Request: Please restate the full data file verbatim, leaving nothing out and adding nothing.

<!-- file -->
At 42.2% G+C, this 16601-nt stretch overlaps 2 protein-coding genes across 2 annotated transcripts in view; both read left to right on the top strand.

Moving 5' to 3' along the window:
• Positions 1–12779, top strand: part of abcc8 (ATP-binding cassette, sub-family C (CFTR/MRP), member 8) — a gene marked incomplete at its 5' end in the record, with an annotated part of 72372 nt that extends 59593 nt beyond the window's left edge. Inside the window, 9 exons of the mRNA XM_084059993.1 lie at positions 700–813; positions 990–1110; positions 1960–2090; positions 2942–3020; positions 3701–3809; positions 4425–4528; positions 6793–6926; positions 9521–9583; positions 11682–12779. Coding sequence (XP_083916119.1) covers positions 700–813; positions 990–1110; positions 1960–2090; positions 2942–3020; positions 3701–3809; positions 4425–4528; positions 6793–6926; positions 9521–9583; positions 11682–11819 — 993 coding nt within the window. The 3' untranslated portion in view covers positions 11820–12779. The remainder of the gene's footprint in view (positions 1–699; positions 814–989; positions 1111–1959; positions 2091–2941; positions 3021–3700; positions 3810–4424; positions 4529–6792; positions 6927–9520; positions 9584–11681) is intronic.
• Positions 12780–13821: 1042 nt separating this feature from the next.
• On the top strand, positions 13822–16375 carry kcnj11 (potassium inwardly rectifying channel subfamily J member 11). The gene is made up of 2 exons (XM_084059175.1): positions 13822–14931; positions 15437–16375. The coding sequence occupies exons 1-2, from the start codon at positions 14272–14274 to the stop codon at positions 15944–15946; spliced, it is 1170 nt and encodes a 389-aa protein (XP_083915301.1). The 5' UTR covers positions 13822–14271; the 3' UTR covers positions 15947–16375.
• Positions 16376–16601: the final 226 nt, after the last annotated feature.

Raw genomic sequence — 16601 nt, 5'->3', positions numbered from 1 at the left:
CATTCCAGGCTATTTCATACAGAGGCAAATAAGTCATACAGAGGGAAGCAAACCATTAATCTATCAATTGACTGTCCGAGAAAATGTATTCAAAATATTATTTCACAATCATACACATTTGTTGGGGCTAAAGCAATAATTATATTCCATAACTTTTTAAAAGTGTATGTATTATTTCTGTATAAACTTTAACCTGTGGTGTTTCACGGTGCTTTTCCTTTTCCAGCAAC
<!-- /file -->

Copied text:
At 42.2% G+C, this 16601-nt stretch overlaps 2 protein-coding genes across 2 annotated transcripts in view; both read left to right on the top strand.

Moving 5' to 3' along the window:
• Positions 1–12779, top strand: part of abcc8 (ATP-binding cassette, sub-family C (CFTR/MRP), member 8) — a gene marked incomplete at its 5' end in the record, with an annotated part of 72372 nt that extends 59593 nt beyond the window's left edge. Inside the window, 9 exons of the mRNA XM_084059993.1 lie at positions 700–813; positions 990–1110; positions 1960–2090; positions 2942–3020; positions 3701–3809; positions 4425–4528; positions 6793–6926; positions 9521–9583; positions 11682–12779. Coding sequence (XP_083916119.1) covers positions 700–813; positions 990–1110; positions 1960–2090; positions 2942–3020; positions 3701–3809; positions 4425–4528; positions 6793–6926; positions 9521–9583; positions 11682–11819 — 993 coding nt within the window. The 3' untranslated portion in view covers positions 11820–12779. The remainder of the gene's footprint in view (positions 1–699; positions 814–989; positions 1111–1959; positions 2091–2941; positions 3021–3700; positions 3810–4424; positions 4529–6792; positions 6927–9520; positions 9584–11681) is intronic.
• Positions 12780–13821: 1042 nt separating this feature from the next.
• On the top strand, positions 13822–16375 carry kcnj11 (potassium inwardly rectifying channel subfamily J member 11). The gene is made up of 2 exons (XM_084059175.1): positions 13822–14931; positions 15437–16375. The coding sequence occupies exons 1-2, from the start codon at positions 14272–14274 to the stop codon at positions 15944–15946; spliced, it is 1170 nt and encodes a 389-aa protein (XP_083915301.1). The 5' UTR covers positions 13822–14271; the 3' UTR covers positions 15947–16375.
• Positions 16376–16601: the final 226 nt, after the last annotated feature.

Raw genomic sequence — 16601 nt, 5'->3', positions numbered from 1 at the left:
CATTCCAGGCTATTTCATACAGAGGCAAATAAGTCATACAGAGGGAAGCAAACCATTAATCTATCAATTGACTGTCCGAGAAAATGTATTCAAAATATTATTTCACAATCATACACATTTGTTGGGGCTAAAGCAATAATTATATTCCATAACTTTTTAAAAGTGTATGTATTATTTCTGTATAAACTTTAACCTGTGGTGTTTCACGGTGCTTTTCCTTTTCCAGCAAC